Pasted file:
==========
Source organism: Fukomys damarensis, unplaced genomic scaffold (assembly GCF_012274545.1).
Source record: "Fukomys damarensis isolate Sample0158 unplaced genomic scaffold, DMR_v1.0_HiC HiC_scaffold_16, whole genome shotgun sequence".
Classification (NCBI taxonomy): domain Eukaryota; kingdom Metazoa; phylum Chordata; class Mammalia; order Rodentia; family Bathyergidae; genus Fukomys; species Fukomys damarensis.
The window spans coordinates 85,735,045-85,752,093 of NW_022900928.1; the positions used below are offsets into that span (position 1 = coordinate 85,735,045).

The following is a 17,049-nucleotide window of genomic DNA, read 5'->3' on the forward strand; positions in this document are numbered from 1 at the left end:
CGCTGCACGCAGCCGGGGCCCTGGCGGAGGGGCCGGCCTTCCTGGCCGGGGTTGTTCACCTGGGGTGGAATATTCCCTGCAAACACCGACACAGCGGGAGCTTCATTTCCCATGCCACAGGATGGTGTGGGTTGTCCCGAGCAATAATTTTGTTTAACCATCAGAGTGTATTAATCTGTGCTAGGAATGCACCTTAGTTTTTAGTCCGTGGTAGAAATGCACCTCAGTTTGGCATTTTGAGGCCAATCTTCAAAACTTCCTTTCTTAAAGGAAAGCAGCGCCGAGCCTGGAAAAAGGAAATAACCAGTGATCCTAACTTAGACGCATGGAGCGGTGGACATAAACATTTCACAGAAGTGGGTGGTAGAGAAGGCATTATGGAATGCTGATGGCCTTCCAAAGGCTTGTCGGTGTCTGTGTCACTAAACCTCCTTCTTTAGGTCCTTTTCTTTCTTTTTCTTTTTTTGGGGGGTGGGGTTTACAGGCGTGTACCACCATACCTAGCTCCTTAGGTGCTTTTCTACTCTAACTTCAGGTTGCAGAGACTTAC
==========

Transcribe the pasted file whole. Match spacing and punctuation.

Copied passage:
Source organism: Fukomys damarensis, unplaced genomic scaffold (assembly GCF_012274545.1).
Source record: "Fukomys damarensis isolate Sample0158 unplaced genomic scaffold, DMR_v1.0_HiC HiC_scaffold_16, whole genome shotgun sequence".
Classification (NCBI taxonomy): domain Eukaryota; kingdom Metazoa; phylum Chordata; class Mammalia; order Rodentia; family Bathyergidae; genus Fukomys; species Fukomys damarensis.
The window spans coordinates 85,735,045-85,752,093 of NW_022900928.1; the positions used below are offsets into that span (position 1 = coordinate 85,735,045).

The following is a 17,049-nucleotide window of genomic DNA, read 5'->3' on the forward strand; positions in this document are numbered from 1 at the left end:
CGCTGCACGCAGCCGGGGCCCTGGCGGAGGGGCCGGCCTTCCTGGCCGGGGTTGTTCACCTGGGGTGGAATATTCCCTGCAAACACCGACACAGCGGGAGCTTCATTTCCCATGCCACAGGATGGTGTGGGTTGTCCCGAGCAATAATTTTGTTTAACCATCAGAGTGTATTAATCTGTGCTAGGAATGCACCTTAGTTTTTAGTCCGTGGTAGAAATGCACCTCAGTTTGGCATTTTGAGGCCAATCTTCAAAACTTCCTTTCTTAAAGGAAAGCAGCGCCGAGCCTGGAAAAAGGAAATAACCAGTGATCCTAACTTAGACGCATGGAGCGGTGGACATAAACATTTCACAGAAGTGGGTGGTAGAGAAGGCATTATGGAATGCTGATGGCCTTCCAAAGGCTTGTCGGTGTCTGTGTCACTAAACCTCCTTCTTTAGGTCCTTTTCTTTCTTTTTCTTTTTTTGGGGGGTGGGGTTTACAGGCGTGTACCACCATACCTAGCTCCTTAGGTGCTTTTCTACTCTAACTTCAGGTTGCAGAGACTTAC